That said, without seeing the bass I simply have to take your word that it's not working out sooo... the drop-in replacements from Hipshot are all top-drawer and the bridges used on U.S. made Fenders are fine as well. You're not likely to go wrong with either of these choices.
Best of luck with your bass. I'm sure you'll get it worked out.
Flattening the bottoms is actually not a bad idea. It would have no effect on the functionality of the saddles, but would allow you to get lower. And you have little to lose, since you've already written the bridge off anyhow.
I'm not tuned to any "agenda" or liking or disliking parts/brands/etc... or "original-vs-custom" or any of those things. I just want a playable, enjoyable bass that isn't right now, and the most sure-fire way I know how to achieve that is simply to drop $30-$40 on a standard Jazz Bass bridge, and be done with it.
Well, thanks for the thoughts and Pro-201 sentiments. I'm sure it's a great product for many. It seems impeccably built and finished. I just don't feel any longer that it could at some point in the future be the bridge for me.
I have a Fender bent-plate you can have. PM me if you want it.
It's possible your tech shimmed the entire neck pocket to compensate for the thickness of the 201 baseplate. However, it sounds like what you really need is an additional shim at the heel of the neck pocket. This can be done in minutes with nothing more than a piece of cardstock (cut business cards work fine).
Have you tried shimming the pocket yourself? This might be a good thing to do on a number of levels; first of all, you may find that you can fix the problem for no money at all and second, you may learn a lot about the relationship between your neck and bridge - information you can take with you to any other bass that you're tinkering with.
Shimming is not a band-aid by any means. It's a normal and accepted way to set up bolt-on basses. Lots and lots of Fender basses leave the factory with shims and it's something they've done since the beginning. In this, the modern age with CNC milling of necks and bodies you would think the need for shims could be engineered out of Fender's instruments, but it's just not the case. Shims work, and there's no real reason to shy away from them. They're also totally reversible if they don't do what you want them to do.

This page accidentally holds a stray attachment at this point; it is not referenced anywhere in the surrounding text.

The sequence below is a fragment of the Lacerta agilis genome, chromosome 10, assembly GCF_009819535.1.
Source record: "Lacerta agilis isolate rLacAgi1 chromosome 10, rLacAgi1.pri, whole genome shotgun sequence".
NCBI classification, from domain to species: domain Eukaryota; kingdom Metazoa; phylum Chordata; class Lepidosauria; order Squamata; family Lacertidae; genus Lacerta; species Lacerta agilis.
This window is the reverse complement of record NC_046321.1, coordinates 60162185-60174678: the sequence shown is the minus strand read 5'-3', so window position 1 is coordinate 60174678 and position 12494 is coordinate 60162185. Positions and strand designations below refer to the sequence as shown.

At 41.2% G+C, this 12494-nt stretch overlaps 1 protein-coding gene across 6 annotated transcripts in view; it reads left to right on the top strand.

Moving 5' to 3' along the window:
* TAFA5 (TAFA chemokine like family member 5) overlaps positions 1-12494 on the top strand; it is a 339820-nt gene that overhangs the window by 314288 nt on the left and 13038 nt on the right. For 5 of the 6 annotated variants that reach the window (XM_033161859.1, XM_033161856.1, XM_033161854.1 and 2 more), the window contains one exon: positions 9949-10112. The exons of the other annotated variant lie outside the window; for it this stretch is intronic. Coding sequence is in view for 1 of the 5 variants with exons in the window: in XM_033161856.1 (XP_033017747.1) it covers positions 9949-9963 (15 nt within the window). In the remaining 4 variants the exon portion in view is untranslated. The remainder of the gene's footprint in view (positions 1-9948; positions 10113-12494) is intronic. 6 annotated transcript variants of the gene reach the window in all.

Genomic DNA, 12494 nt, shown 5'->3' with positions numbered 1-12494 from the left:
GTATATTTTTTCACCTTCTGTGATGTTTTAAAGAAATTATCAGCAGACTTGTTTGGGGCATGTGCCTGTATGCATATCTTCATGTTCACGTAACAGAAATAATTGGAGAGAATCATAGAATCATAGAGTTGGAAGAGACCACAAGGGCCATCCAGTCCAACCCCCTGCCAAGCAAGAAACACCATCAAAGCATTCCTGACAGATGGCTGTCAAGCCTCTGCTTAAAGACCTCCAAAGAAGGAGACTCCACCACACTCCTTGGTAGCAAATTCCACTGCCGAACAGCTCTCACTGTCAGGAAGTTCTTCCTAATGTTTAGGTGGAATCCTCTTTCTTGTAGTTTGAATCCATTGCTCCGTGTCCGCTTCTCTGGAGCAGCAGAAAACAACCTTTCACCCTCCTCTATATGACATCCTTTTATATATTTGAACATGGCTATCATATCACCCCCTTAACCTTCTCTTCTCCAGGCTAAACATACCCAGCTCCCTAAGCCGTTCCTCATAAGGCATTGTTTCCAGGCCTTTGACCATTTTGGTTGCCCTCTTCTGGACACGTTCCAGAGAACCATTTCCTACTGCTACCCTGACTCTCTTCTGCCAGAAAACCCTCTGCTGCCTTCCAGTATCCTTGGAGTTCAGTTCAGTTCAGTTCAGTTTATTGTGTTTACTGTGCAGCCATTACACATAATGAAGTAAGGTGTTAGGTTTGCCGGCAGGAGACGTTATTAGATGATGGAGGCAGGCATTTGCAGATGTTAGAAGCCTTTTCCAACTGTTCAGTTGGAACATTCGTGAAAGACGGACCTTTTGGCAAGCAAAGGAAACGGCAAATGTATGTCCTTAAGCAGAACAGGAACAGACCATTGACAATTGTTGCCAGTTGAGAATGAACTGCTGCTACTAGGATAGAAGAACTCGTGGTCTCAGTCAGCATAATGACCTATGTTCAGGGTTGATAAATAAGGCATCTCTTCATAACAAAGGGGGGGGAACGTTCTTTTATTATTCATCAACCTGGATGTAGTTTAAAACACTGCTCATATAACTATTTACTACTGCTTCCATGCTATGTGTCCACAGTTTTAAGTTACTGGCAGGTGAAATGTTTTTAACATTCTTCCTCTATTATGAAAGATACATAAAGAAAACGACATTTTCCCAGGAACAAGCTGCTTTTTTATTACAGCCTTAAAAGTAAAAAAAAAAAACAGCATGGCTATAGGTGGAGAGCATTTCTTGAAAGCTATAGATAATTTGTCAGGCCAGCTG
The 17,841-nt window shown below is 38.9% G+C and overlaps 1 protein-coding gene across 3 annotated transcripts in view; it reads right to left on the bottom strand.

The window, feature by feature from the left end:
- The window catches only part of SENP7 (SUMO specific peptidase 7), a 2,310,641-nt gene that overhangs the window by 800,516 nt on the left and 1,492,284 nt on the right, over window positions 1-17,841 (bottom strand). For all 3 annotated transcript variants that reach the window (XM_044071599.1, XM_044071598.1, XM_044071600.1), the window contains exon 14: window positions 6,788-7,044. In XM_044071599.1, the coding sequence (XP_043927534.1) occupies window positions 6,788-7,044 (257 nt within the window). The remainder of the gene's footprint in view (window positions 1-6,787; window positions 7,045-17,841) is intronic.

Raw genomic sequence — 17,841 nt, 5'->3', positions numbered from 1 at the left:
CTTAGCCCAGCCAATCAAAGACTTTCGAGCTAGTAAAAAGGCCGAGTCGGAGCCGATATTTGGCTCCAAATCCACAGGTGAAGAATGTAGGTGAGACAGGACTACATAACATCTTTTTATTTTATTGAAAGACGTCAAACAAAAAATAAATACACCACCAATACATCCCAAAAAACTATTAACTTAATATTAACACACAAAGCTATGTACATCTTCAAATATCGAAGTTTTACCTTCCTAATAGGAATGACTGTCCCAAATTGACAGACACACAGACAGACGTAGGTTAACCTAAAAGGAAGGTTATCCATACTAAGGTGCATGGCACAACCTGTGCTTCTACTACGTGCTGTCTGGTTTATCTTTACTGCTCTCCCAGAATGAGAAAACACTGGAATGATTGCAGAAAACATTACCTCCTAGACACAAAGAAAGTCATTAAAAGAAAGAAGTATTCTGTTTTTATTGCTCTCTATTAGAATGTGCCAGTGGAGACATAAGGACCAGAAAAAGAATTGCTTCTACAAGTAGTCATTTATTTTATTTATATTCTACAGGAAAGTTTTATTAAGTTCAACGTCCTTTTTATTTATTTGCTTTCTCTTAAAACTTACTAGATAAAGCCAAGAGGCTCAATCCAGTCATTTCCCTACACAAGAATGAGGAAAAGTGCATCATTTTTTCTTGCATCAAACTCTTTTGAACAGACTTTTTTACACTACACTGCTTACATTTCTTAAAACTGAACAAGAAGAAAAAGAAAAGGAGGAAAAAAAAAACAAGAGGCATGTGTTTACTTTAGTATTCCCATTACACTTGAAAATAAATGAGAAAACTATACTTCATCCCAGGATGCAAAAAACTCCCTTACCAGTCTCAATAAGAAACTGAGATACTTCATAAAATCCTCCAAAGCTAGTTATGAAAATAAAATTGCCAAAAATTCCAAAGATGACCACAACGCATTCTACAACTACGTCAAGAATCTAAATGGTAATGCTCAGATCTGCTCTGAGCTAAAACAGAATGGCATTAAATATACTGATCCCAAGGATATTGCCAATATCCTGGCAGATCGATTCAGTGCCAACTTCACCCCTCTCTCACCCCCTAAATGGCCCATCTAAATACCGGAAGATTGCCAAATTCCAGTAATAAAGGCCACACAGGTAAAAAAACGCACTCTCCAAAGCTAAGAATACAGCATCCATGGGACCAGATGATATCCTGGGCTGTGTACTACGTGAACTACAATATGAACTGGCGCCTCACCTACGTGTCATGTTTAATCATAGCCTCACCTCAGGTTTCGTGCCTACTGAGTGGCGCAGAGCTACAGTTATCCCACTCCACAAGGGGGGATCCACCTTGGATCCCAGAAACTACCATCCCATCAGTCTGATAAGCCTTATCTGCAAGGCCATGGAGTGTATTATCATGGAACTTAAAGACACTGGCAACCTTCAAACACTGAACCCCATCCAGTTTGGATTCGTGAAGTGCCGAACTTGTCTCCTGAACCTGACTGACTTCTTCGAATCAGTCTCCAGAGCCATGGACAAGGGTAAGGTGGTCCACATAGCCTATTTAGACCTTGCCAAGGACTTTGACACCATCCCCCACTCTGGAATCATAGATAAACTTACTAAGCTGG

Incidentally, this isn't based upon any agenda either. I have no stake in this (I don't own stock in Gotoh, I swear!), but I'd hate to see you out even the paltry $30 if it's not necessary. That's a set of strings!
Wow... Testing1two did that a lot better than I did!
Many many threads here on merits of one bridge vs another.
I had a very similar experience to yours with a newer Fender AVRI 74 Jazz. The bass played and was set up pretty nicely when I received it but a little bit of truss rod and other tweaking got to where the action was perfect but the stock saddles couldn't drop any lower. I had looked at all the usual options including Hipshots, Babicz and others but in all cases the plate is thicker than the stock Fender bent plate.
I ended up adding neck shim and swapping out the stock 70s saddles for the older vintage style ones with the threaded barrels. IMO, the vintage style are far superior since you can adjust string spacing, center over pickup poles and most important set the strings such that the saddles are tightly connected to one another!
I didn't end up keeping the bass so still have a vintage style bridge with threaded saddles if you'd like to check it out.